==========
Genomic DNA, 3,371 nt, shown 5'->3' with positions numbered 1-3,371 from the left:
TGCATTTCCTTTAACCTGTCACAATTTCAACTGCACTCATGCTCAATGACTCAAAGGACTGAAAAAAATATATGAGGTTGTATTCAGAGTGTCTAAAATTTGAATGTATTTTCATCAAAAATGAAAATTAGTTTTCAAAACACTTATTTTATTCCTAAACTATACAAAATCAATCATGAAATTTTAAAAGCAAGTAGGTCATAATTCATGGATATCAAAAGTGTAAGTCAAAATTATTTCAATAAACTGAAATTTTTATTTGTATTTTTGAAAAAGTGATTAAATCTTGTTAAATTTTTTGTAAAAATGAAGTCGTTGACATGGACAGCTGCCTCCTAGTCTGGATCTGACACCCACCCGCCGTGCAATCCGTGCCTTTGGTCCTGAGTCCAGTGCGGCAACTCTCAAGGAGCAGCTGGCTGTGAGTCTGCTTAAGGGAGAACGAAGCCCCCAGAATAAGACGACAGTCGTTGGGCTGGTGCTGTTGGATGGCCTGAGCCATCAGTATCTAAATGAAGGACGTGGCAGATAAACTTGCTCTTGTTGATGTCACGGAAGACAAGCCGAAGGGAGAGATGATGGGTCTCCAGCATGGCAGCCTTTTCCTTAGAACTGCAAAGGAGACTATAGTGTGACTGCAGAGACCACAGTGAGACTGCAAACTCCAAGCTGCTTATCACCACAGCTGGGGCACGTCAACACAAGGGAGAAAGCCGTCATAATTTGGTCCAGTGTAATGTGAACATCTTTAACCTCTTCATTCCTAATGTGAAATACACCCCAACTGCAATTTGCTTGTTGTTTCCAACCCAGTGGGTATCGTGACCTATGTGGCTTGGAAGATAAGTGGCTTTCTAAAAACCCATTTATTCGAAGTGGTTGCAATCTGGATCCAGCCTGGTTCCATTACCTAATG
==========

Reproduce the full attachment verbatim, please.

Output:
Genomic DNA, 3,371 nt, shown 5'->3' with positions numbered 1-3,371 from the left:
TGCATTTCCTTTAACCTGTCACAATTTCAACTGCACTCATGCTCAATGACTCAAAGGACTGAAAAAAATATATGAGGTTGTATTCAGAGTGTCTAAAATTTGAATGTATTTTCATCAAAAATGAAAATTAGTTTTCAAAACACTTATTTTATTCCTAAACTATACAAAATCAATCATGAAATTTTAAAAGCAAGTAGGTCATAATTCATGGATATCAAAAGTGTAAGTCAAAATTATTTCAATAAACTGAAATTTTTATTTGTATTTTTGAAAAAGTGATTAAATCTTGTTAAATTTTTTGTAAAAATGAAGTCGTTGACATGGACAGCTGCCTCCTAGTCTGGATCTGACACCCACCCGCCGTGCAATCCGTGCCTTTGGTCCTGAGTCCAGTGCGGCAACTCTCAAGGAGCAGCTGGCTGTGAGTCTGCTTAAGGGAGAACGAAGCCCCCAGAATAAGACGACAGTCGTTGGGCTGGTGCTGTTGGATGGCCTGAGCCATCAGTATCTAAATGAAGGACGTGGCAGATAAACTTGCTCTTGTTGATGTCACGGAAGACAAGCCGAAGGGAGAGATGATGGGTCTCCAGCATGGCAGCCTTTTCCTTAGAACTGCAAAGGAGACTATAGTGTGACTGCAGAGACCACAGTGAGACTGCAAACTCCAAGCTGCTTATCACCACAGCTGGGGCACGTCAACACAAGGGAGAAAGCCGTCATAATTTGGTCCAGTGTAATGTGAACATCTTTAACCTCTTCATTCCTAATGTGAAATACACCCCAACTGCAATTTGCTTGTTGTTTCCAACCCAGTGGGTATCGTGACCTATGTGGCTTGGAAGATAAGTGGCTTTCTAAAAACCCATTTATTCGAAGTGGTTGCAATCTGGATCCAGCCTGGTTCCATTACCTAATG